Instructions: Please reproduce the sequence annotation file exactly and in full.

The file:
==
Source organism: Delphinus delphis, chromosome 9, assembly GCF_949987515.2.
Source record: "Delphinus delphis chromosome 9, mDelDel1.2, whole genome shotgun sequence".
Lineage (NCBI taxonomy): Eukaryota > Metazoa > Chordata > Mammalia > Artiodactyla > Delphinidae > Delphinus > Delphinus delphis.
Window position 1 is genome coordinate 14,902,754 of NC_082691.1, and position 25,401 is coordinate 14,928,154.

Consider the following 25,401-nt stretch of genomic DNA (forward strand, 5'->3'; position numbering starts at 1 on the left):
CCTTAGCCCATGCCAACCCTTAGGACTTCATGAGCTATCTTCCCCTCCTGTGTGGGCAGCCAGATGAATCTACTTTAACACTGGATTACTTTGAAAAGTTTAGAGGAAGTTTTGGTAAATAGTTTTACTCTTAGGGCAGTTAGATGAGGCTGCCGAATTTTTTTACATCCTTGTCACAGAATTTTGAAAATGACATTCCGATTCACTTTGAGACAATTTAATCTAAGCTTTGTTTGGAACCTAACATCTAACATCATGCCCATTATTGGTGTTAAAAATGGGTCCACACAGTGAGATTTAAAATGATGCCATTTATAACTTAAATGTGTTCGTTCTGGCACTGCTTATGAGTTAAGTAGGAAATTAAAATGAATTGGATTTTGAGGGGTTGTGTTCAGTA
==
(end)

Source organism: Delphinus delphis, chromosome 9, assembly GCF_949987515.2.
Source record: "Delphinus delphis chromosome 9, mDelDel1.2, whole genome shotgun sequence".
Lineage (NCBI taxonomy): Eukaryota > Metazoa > Chordata > Mammalia > Artiodactyla > Delphinidae > Delphinus > Delphinus delphis.
Window position 1 is genome coordinate 14,902,754 of NC_082691.1, and position 25,401 is coordinate 14,928,154.

Consider the following 25,401-nt stretch of genomic DNA (forward strand, 5'->3'; position numbering starts at 1 on the left):
CCTTAGCCCATGCCAACCCTTAGGACTTCATGAGCTATCTTCCCCTCCTGTGTGGGCAGCCAGATGAATCTACTTTAACACTGGATTACTTTGAAAAGTTTAGAGGAAGTTTTGGTAAATAGTTTTACTCTTAGGGCAGTTAGATGAGGCTGCCGAATTTTTTTACATCCTTGTCACAGAATTTTGAAAATGACATTCCGATTCACTTTGAGACAATTTAATCTAAGCTTTGTTTGGAACCTAACATCTAACATCATGCCCATTATTGGTGTTAAAAATGGGTCCACACAGTGAGATTTAAAATGATGCCATTTATAACTTAAATGTGTTCGTTCTGGCACTGCTTATGAGTTAAGTAGGAAATTAAAATGAATTGGATTTTGAGGGGTTGTGTTCAGTA